For All that Pat [is put] agant me for God Sak Do if you Plas to Relefe Me for God Sak for I Went home And the Sen [they sent] After me And I Saw the Copprol When he Com And he told me that I is His Priner [Prisoner] And But ten Sake [seconds] from after I Semet [submit] to Him as Privner he Shot Me Do if Ples [please] to Grant this for me
This is retted [written] By the hand of Baltimore Chaplin
Do by the mercy of god Grat [Grant] this for Me Do Genral for God Sak To Parden And forgiev me.
The path back to the accustomed orthography and grammar may perhaps best be traced by this letter, written by a man in the same regiment, of much higher quality, whose intellectual progress showed itself at this stage, as often happens, by an undue range of sonorous words. I am sorry that the document does not contain his more accustomed signature, which was absolutely original and of the most dignified and even stately quality. Having been the very first colored soldier enlisted in the Civil War, he had created a title as genuine and substantial as that of any mediæval baron; and usually signed himself “William Brunson, 1st Sergeant, Co. A., 1st S. C. Vols. also A: 1, African Foundations.” This is one of his letters:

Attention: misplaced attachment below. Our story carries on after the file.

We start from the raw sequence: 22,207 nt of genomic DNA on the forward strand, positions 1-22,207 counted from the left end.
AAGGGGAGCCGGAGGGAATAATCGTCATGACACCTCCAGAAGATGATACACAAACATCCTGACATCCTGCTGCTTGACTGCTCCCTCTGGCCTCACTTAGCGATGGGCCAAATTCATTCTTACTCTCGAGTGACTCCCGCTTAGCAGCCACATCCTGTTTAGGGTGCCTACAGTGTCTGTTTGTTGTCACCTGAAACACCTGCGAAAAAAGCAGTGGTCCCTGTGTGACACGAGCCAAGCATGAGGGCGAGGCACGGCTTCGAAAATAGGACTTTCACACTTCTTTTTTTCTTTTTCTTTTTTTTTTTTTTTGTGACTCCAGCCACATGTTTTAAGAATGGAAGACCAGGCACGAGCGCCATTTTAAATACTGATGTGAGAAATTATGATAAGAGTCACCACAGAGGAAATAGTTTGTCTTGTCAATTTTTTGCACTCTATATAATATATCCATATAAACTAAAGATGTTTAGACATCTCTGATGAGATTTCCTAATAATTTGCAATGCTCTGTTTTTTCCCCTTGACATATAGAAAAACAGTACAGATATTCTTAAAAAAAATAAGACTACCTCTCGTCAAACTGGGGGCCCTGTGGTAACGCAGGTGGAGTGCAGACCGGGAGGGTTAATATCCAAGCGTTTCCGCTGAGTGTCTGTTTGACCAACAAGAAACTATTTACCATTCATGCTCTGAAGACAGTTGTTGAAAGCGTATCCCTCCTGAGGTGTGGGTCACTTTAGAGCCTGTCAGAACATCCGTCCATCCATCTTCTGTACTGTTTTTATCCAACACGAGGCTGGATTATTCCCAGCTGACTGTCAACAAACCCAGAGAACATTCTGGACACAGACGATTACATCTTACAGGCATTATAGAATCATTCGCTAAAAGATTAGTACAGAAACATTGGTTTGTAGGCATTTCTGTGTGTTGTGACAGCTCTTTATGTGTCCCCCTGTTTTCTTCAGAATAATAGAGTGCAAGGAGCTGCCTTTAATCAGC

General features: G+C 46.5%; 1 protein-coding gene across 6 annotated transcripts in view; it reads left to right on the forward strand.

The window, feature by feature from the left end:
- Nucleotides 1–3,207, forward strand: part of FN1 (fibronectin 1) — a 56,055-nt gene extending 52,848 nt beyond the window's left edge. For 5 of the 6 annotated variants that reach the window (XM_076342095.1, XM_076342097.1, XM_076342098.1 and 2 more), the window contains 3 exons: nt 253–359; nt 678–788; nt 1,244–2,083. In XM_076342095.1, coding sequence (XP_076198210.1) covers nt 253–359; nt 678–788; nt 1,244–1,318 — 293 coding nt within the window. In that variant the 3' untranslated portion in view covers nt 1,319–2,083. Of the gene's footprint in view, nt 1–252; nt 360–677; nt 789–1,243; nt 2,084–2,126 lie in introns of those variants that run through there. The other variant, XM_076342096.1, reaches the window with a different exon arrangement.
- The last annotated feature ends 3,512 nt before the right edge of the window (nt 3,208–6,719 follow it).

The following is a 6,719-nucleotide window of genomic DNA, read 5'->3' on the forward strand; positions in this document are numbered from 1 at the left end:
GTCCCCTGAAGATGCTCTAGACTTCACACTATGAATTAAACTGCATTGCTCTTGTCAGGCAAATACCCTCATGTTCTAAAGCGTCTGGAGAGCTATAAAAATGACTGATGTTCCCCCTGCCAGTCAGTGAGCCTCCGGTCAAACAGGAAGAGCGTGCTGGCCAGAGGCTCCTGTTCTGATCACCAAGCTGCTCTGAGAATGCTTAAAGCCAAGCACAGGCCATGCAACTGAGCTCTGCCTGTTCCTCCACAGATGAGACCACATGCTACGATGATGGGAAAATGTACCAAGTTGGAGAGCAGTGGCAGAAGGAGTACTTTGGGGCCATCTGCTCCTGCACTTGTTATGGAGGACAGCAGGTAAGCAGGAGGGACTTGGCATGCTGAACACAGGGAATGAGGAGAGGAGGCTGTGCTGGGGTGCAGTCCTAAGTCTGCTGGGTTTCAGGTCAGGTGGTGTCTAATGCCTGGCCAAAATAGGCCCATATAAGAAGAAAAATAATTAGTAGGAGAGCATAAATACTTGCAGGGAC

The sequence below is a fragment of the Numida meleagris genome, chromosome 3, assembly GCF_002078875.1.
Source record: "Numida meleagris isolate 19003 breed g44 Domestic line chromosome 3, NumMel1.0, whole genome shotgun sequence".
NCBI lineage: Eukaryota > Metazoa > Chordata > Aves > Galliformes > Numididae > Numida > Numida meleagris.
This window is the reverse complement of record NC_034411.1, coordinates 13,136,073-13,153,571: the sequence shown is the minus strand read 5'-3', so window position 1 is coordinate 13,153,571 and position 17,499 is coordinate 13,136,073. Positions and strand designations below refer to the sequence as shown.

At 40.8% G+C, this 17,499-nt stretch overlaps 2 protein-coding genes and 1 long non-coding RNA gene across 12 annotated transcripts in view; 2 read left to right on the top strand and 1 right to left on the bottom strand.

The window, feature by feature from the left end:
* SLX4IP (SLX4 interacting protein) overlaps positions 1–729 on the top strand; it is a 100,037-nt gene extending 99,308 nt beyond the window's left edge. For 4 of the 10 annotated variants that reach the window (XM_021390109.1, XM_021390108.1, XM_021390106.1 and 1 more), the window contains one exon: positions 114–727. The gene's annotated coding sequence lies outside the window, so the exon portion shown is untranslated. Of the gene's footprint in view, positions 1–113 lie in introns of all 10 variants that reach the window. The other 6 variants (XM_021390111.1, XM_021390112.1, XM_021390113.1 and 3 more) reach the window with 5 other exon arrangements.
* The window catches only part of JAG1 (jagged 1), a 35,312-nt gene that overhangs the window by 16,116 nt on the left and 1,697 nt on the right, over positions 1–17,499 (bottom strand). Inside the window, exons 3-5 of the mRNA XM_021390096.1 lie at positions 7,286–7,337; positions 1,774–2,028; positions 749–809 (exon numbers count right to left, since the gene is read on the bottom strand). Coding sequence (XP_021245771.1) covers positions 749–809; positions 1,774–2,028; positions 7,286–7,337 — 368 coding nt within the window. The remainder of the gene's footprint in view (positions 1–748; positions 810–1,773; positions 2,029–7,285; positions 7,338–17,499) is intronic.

AT CAMP SAXTON Feb. 20th 63
MY DEAR COLONEL I hav inform in here About so doing: According to the different in rule in wish how: I stand now: for I dont know if it is Right for me to hav one of the Armies Regulation Books: so sir that is the reason I had come to you to know: and if you think that it is right for me to have one I Like to have one: if it cost me one Month wages: for I Am withness [witness] that it will in Prove and give me A withness: in so doing: it from sergt Wm Brunson Co A.
If to his function of literary man, poor but patient, an author adds that of being constantly confounded with a relative who is always originating large enterprises and backing them up munificently, he is liable to receive such letters as the following, which came several years since through the post office from Poonah, India. This letter was addressed in a handwriting which had, so to say, an Arabic flavor, and the address ran thus: “— Hinginson, the great lord of Boston , Boston through Italy. " Straying into the Cambridge post office, it was handed to me, and no stretch of humility could be expected to preclude me from the privilege of opening it. The letter itself was very long, and after describing business calamities, the death of a wife,etc., it thus goes on: —